Squeeze/Pulling Mussels (From the Shell)

Pulling Mussels (From the Shell) may be one of only a handful of Squeeze songs I’ve heard but, hey, you don’t have to be an expert about a band to recognize a great power pop tune. When I came across the song in the process of researching this post, it was an easy decision to include. Co-written by Squeeze rhythm guitarist and vocalist Chris Difford and Glenn Tilbrook, the band’s lead guitarist and keyboarder, Pulling Mussels (From the Shell) is from their third studio album Argybargy released in February 1980. It also appeared separately as a single in April that year. To my big surprise, the tune only climbed to no. 44 in the UK and didn’t chart in the U.S. at all. BTW, Squeeze, which were initially founded by Difford and Tilbrook in March 1974, are still around, though they had some breaks in-between. The current incarnation has been active since 2007, released three new albums to date, and still includes Difford and Tilbrook.

Deep Purple/Pictures of Home

It’s time to push the pedal to the heavy metal coz why not? In this context, I couldn’t think of a better choice than Deep Purple, my all-time favorite hard rock band. The combination of Ritchie Blackmore’s guitar and Jon Lord’s roaring Hammond B3 still excites me. Pictures of Home is a track from Deep Purple’s sixth studio album Machine Head that came out in March 1972 and is their Mount Rushmore, in my view. Just about everything about this song is cool: The intro by Ian Paice, who is a beast of a drummer; the great main guitar riff by Ritchie Blackmore; Jon Lord’s sweet B3 work; Ian Gillan who was at the top of game as a lead vocalist; and let’s not forget about Roger Glover’s pumping bass and his neat short solo starting at about 3:40 minutes. Like all other tracks on the album, Pictures of Home was credited to all members of the band.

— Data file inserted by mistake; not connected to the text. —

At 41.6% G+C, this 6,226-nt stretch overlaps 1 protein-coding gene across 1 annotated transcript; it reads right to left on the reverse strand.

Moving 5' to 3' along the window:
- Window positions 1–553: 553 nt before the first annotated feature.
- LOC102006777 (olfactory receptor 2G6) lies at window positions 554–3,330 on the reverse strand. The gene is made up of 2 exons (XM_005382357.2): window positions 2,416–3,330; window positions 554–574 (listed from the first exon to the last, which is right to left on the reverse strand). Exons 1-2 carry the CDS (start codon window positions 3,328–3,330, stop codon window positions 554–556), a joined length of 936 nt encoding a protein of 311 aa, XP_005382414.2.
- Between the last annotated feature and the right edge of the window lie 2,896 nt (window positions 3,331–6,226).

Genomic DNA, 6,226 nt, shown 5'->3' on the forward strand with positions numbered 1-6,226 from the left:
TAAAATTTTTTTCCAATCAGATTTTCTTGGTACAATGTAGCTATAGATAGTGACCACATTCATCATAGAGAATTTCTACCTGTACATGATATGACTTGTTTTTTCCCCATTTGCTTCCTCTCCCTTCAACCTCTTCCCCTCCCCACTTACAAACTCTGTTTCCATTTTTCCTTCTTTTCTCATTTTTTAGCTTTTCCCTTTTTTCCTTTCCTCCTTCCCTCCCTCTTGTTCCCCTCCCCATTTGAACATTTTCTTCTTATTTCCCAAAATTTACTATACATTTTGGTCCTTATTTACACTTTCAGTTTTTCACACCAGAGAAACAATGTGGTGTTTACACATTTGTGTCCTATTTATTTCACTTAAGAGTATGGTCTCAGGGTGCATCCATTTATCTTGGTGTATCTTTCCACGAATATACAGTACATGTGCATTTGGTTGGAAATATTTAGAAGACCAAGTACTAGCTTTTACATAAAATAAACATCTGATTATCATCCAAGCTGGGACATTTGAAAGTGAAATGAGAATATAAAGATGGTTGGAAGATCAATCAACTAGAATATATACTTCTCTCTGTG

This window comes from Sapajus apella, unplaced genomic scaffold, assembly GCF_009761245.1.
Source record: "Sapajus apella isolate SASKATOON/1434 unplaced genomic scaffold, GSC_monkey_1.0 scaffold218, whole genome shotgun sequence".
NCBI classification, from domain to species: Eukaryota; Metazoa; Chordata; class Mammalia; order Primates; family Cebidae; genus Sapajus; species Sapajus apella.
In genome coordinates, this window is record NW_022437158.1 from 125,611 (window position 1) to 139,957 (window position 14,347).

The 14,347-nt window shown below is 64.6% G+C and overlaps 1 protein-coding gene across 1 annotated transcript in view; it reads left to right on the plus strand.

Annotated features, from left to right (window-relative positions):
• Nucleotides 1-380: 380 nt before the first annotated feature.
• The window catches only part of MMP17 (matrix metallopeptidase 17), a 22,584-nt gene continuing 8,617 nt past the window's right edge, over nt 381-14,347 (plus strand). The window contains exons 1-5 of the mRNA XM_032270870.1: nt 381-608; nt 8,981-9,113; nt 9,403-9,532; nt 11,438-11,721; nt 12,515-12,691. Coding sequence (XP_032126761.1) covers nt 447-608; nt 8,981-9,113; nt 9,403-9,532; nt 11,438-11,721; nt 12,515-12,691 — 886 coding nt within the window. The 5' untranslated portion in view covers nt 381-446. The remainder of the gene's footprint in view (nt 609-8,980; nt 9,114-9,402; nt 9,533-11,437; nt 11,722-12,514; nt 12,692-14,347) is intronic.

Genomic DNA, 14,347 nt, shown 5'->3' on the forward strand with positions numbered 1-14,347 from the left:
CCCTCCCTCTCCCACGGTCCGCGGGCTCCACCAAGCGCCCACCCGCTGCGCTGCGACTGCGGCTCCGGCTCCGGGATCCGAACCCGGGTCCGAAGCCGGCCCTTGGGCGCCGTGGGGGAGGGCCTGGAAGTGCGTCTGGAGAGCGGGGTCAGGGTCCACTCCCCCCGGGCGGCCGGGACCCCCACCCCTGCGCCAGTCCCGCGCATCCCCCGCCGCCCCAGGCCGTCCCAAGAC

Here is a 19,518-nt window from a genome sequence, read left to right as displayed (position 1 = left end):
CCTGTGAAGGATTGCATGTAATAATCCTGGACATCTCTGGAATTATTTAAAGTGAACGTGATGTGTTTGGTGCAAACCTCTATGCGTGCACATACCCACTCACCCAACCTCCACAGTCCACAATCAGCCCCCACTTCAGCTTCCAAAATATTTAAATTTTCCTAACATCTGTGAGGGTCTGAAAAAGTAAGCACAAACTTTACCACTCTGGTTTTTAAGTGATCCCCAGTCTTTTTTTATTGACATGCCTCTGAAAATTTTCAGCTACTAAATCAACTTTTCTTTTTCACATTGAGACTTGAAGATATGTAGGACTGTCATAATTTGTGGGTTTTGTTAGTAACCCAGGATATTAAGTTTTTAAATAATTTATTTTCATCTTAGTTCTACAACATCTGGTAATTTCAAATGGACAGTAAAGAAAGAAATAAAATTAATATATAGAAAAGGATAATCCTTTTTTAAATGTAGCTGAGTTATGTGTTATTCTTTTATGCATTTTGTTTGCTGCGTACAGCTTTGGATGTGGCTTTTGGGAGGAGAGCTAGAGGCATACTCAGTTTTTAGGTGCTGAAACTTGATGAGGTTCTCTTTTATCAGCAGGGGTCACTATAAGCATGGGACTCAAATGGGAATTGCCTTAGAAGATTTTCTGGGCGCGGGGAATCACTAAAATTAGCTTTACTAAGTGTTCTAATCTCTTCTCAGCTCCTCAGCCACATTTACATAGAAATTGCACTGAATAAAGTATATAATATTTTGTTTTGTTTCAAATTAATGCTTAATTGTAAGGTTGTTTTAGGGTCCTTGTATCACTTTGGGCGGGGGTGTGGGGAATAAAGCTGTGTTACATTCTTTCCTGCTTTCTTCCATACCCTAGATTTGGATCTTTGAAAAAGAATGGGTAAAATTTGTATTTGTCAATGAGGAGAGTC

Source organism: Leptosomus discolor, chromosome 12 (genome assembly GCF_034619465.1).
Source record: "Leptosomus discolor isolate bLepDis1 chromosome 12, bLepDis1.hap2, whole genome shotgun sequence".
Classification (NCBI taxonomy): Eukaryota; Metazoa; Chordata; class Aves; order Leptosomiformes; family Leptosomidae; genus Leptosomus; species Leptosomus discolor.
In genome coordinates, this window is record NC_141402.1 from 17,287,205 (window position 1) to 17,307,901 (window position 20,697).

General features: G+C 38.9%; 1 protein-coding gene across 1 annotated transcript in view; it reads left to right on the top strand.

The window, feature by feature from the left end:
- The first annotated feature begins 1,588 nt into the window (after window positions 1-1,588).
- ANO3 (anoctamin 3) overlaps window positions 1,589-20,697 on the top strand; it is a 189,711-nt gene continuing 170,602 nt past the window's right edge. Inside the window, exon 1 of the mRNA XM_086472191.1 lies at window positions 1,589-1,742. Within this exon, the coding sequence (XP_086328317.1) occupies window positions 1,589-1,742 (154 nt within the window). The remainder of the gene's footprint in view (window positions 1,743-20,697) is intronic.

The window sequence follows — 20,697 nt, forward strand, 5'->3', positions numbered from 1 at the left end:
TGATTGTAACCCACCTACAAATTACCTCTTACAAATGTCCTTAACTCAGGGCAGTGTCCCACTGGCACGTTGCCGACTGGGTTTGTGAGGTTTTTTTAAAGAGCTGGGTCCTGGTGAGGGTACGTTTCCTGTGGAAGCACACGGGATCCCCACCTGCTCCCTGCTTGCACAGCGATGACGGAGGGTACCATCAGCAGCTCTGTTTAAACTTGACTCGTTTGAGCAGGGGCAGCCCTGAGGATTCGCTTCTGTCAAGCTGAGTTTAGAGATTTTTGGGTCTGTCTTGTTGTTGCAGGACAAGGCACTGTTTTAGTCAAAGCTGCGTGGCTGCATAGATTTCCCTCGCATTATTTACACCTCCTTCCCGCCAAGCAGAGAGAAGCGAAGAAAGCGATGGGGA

Mariah Carey featuring Trey Lorenz/I’ll Be There

Mariah Carey? Yep, you read that right! Have I lost my mind? I hope that’s not the case. Before causing too much confusion here, I generally don’t listen to Mariah Carey. However, together with Christina Aguilera, I believe she’s one of the strongest female contemporary vocalists. Then there’s I’ll Be There, a tune I loved from the moment I heard it first from The Jackson 5 as part of a Motown box set. It must have been in the early ’80s. Credited to Berry Gordy, producer Hal Davis, Bob West and Willie Hutch, I’ll Be There was released in late August 1970 as the lead single of the Jackson 5’s third studio album ingeniously titled Third Album that appeared two weeks later. Carey’s cover, which I think is even more compelling than the original, was included on her MTV Unplugged EP from June 1992. Apart from Carey’s strong rendition of Michael Jackson’s part, I’d like to call out R&B singer Trey Lorenz who does an amazing job singing Jermaine Jackson’s lines. It’s really the outstanding vocal performance that convinced me to feature this rendition.